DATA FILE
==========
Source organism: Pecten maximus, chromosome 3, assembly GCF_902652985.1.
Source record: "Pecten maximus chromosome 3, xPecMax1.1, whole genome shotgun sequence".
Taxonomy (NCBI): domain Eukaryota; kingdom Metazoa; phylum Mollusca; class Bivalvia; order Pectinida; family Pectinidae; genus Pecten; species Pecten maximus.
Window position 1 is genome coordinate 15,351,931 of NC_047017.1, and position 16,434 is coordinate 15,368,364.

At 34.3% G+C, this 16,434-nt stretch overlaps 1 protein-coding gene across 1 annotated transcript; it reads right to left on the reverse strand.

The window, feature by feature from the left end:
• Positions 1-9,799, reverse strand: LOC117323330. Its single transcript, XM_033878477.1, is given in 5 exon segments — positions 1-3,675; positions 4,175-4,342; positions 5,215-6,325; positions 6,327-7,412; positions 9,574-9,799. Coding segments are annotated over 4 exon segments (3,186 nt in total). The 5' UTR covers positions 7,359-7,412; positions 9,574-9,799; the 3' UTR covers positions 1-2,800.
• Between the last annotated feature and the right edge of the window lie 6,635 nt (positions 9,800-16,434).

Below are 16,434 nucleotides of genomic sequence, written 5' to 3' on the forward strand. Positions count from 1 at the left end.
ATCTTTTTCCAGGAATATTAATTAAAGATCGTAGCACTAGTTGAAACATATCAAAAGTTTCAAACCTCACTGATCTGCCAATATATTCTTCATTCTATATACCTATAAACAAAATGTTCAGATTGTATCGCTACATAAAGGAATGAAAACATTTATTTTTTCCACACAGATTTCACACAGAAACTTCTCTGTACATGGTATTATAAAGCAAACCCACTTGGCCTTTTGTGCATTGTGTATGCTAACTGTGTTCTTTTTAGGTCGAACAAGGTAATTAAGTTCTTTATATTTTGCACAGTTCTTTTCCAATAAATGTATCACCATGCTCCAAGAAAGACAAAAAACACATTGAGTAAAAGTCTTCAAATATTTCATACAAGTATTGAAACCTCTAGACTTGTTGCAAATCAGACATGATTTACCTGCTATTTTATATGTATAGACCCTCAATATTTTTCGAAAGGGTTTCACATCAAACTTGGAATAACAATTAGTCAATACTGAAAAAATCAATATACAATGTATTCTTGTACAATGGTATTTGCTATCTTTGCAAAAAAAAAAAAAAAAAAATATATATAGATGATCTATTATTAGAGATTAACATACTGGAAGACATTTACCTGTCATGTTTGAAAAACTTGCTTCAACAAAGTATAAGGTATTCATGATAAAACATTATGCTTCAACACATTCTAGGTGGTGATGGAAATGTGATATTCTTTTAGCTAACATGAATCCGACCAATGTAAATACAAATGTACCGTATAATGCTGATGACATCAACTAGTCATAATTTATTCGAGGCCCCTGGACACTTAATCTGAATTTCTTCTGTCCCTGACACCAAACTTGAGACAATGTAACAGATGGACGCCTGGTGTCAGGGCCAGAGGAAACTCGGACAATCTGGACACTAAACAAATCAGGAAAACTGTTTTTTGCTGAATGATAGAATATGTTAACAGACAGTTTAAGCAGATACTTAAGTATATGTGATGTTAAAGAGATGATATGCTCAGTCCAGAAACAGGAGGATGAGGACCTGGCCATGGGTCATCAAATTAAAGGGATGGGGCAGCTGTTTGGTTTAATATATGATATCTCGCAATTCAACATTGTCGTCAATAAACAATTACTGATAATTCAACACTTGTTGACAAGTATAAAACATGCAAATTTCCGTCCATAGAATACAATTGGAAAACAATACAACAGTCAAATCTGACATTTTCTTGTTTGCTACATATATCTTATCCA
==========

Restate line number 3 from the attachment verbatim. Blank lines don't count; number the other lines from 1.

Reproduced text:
Taxonomy (NCBI): domain Eukaryota; kingdom Metazoa; phylum Mollusca; class Bivalvia; order Pectinida; family Pectinidae; genus Pecten; species Pecten maximus.